by Andrew Rybarczyk
This weekend at an off-season event, Cedar Point officials hinted that they were strongly considering a dark ride in the near future and possibly even one for next season. Anyone attending Cedar Point knows that this is one piece that has been missing since The Pirate Ride set sail on its final voyage in 1996. The dark ride has evolved since then from simple scenery lit with theatrical lighting to the more modern day equivalent that adds many elements of interactivity. Many parks have been really trying to one up each other with what constitutes a classic dark ride. Some of my personal favorites are Men in Black from Universal Orlando and Gobbler Getaway at Holiday World. So when I heard this news, I began to contemplate where I thought Cedar Point should go with this proposed dark ride. Why not honor the legacy with a reinterpretation of the most themed ride ever placed at Cedar Point, Disaster Transport?
Looking back at Disaster Transport, many will say that nothing is truly being missed in its destruction. The ride itself was a mediocre roller coaster and possibly even a lower end bobsled coaster. It was fun to go on to maybe scream your brains out in the dark, escape the heat in the air conditioned queue (when on, otherwise avoid it like the plague), or to be used as a starter coaster for the family. In recent years, those were the only real reasons to ride but let's go back a bit to when the ride first debuted as Disaster Transport. In 1990, Disaster Transport got a huge renovation that tried to make it into the Space Mountain of the Great Lakes. Anyone who reads Avengers may be able to draw some humorous comparisons with that as well. I had never ridden Avalanche Run, but I did ride DT in those early years. What blew me away as a child was the queue line itself. All the stuff going on while you waited, including robots, moving repair bays, video storylines and black lights just fascinated me. Over the years as the ride's wait time declined, Cedar Point cut the queue down further and further each year. First they cut most of the middle and made Disaster Transport in 3D, which basically meant you bought glasses and walked through painted hallways made of corrugated metal. Then eventually they cut the whole beginning and had you enter right into the final room, the Repair Bay. Even at the end, it was a far cry from the glory it once had.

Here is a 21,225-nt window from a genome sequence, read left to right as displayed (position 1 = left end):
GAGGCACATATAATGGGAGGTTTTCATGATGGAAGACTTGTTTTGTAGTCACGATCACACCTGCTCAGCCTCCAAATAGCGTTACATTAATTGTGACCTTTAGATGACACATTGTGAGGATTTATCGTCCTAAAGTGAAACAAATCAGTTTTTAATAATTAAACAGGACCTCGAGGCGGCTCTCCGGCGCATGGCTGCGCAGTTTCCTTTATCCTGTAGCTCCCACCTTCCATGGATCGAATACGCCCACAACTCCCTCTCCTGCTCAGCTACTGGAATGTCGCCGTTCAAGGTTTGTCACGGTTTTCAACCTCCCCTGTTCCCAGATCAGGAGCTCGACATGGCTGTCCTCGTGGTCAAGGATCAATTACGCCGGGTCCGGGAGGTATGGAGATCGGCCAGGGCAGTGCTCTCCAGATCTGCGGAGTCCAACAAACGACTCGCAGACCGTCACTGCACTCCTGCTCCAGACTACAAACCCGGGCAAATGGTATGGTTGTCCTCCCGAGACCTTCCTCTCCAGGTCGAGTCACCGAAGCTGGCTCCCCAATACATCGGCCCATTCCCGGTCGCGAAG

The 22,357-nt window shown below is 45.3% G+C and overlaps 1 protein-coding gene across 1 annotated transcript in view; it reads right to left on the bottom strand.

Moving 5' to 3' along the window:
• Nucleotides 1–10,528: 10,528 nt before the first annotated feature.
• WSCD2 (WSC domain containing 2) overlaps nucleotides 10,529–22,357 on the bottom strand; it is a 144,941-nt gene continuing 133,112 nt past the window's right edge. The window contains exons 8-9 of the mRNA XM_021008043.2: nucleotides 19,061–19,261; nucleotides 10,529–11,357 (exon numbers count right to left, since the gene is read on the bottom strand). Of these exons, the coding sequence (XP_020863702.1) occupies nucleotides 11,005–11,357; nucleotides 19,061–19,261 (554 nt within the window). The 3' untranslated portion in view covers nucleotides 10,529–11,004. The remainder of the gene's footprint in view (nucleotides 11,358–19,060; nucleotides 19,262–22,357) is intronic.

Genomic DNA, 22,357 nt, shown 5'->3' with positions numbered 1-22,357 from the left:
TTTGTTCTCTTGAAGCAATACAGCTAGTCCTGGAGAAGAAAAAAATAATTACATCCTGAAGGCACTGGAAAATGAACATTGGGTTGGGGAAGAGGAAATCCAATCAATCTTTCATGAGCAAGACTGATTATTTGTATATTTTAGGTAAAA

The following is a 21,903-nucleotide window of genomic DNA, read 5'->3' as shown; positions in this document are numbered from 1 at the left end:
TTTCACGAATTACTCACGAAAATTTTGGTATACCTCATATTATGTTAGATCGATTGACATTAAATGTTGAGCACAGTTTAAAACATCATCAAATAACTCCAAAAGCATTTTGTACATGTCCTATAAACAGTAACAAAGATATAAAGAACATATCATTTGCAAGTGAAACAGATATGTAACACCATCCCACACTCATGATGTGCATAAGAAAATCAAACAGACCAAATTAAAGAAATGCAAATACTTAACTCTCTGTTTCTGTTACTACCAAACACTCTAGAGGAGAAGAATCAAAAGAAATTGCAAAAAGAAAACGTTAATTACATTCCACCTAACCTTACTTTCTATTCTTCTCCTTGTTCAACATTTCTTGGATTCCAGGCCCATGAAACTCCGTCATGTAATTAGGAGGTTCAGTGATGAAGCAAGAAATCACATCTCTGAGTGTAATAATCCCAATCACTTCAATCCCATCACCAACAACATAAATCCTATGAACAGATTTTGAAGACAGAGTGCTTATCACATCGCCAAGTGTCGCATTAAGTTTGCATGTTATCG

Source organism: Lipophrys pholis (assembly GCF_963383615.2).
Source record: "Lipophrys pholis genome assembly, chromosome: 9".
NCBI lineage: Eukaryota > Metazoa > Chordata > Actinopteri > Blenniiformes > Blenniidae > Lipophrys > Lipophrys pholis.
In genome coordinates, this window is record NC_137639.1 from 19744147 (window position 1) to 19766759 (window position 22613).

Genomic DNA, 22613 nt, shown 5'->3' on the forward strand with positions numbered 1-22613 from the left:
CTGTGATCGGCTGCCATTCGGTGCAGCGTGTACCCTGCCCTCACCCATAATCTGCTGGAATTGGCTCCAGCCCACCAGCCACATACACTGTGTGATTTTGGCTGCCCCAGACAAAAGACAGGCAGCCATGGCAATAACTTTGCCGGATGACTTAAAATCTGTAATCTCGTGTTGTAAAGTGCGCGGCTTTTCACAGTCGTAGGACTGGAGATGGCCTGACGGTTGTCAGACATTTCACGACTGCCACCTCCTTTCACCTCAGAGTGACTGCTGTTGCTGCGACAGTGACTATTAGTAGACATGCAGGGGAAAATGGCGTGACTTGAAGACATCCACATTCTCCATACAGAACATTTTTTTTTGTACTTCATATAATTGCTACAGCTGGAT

The story in this tricked out queue was that you needed to be evacuated to Alaska because of some impending disaster that was striking the entire world. I believe with a few tweaks, this story can be used to create a pretty cool dark ride featuring those interactive features found on rides like I previously mentioned. Disaster Transport: Return to Alaska could be set in the same general universe as the original ride. This time though, you are not trying to escape "disaster" but also fight back against it. Using your ships unique laser guns, you have to fend off space invaders, incoming asteroids, and all other sorts of obstacles in your way with your goal of once again finding safe haven in Alaska. The ride vehicles themselves could use totally new configurations but the same general color scheme and logos used on the first. If you integrated ride mechanics like those found on MiB or Cat in the Hat, you could even have the car spin and have a voice-over yell "We're losing control!" Most importantly, the ride ops need to bring back the neon orange jumpsuits when you board the car and you definitely need to return to Alaska at the end.
Cedar Point is no stranger to reviving old names as in the most recent case of Shoot the Rapids. Why not revive an old concept again with Disaster Transport that people who have attended Cedar Point for years are familiar with. With this format, you can also better tell the story and have people understand it better through interactivity. I think it also gives the park the opportunity to take what many consider to be a failure and re-write its legacy a bit into something that families and enthusiasts can enjoy for years to come.